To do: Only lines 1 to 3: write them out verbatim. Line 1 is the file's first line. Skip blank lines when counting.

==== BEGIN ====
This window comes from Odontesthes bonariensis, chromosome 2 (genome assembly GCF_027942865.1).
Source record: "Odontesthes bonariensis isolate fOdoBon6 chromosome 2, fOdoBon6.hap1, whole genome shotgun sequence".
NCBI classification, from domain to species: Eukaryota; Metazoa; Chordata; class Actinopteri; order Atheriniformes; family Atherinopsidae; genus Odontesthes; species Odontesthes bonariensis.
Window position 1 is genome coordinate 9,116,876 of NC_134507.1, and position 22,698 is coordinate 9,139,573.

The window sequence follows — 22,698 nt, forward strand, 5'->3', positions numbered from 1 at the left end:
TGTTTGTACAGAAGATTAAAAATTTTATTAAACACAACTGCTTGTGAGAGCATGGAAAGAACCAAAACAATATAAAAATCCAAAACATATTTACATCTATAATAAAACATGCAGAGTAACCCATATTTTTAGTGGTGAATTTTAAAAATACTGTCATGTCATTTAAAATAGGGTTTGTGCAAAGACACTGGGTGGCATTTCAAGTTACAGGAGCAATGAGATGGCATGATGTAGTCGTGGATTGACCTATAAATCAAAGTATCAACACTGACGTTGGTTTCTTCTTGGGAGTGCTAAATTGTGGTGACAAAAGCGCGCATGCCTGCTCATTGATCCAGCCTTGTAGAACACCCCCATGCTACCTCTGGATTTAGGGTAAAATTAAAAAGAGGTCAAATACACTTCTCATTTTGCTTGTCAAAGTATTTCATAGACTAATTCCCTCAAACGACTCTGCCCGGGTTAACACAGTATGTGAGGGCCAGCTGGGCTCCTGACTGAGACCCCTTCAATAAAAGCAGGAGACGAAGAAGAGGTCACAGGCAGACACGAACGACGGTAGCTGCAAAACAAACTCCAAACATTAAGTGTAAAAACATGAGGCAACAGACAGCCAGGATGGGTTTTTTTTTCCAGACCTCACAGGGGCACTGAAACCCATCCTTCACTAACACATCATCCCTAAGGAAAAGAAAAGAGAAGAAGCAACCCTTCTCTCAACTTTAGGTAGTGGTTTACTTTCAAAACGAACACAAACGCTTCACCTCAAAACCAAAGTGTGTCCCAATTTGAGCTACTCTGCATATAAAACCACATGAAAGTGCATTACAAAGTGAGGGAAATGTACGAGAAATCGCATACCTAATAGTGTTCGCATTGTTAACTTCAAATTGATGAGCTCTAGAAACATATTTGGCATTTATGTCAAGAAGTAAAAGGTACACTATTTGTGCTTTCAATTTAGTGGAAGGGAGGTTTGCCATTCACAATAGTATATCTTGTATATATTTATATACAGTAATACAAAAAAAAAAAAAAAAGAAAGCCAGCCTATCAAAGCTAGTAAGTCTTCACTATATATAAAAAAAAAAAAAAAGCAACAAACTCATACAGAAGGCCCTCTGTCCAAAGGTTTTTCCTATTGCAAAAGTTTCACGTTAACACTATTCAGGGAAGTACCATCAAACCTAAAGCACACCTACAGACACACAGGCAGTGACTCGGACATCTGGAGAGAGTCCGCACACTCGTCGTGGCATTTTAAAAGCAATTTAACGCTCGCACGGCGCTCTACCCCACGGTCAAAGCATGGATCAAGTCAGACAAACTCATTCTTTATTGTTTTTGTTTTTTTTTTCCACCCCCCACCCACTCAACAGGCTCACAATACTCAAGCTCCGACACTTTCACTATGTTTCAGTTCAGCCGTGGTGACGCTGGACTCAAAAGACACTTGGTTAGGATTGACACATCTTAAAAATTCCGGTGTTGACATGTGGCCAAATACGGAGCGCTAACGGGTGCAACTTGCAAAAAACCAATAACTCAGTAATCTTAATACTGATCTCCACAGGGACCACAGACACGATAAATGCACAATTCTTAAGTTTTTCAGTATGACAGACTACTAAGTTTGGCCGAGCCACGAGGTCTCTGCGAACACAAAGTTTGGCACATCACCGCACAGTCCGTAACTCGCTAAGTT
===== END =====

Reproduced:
This window comes from Odontesthes bonariensis, chromosome 2 (genome assembly GCF_027942865.1).
Source record: "Odontesthes bonariensis isolate fOdoBon6 chromosome 2, fOdoBon6.hap1, whole genome shotgun sequence".
NCBI classification, from domain to species: Eukaryota; Metazoa; Chordata; class Actinopteri; order Atheriniformes; family Atherinopsidae; genus Odontesthes; species Odontesthes bonariensis.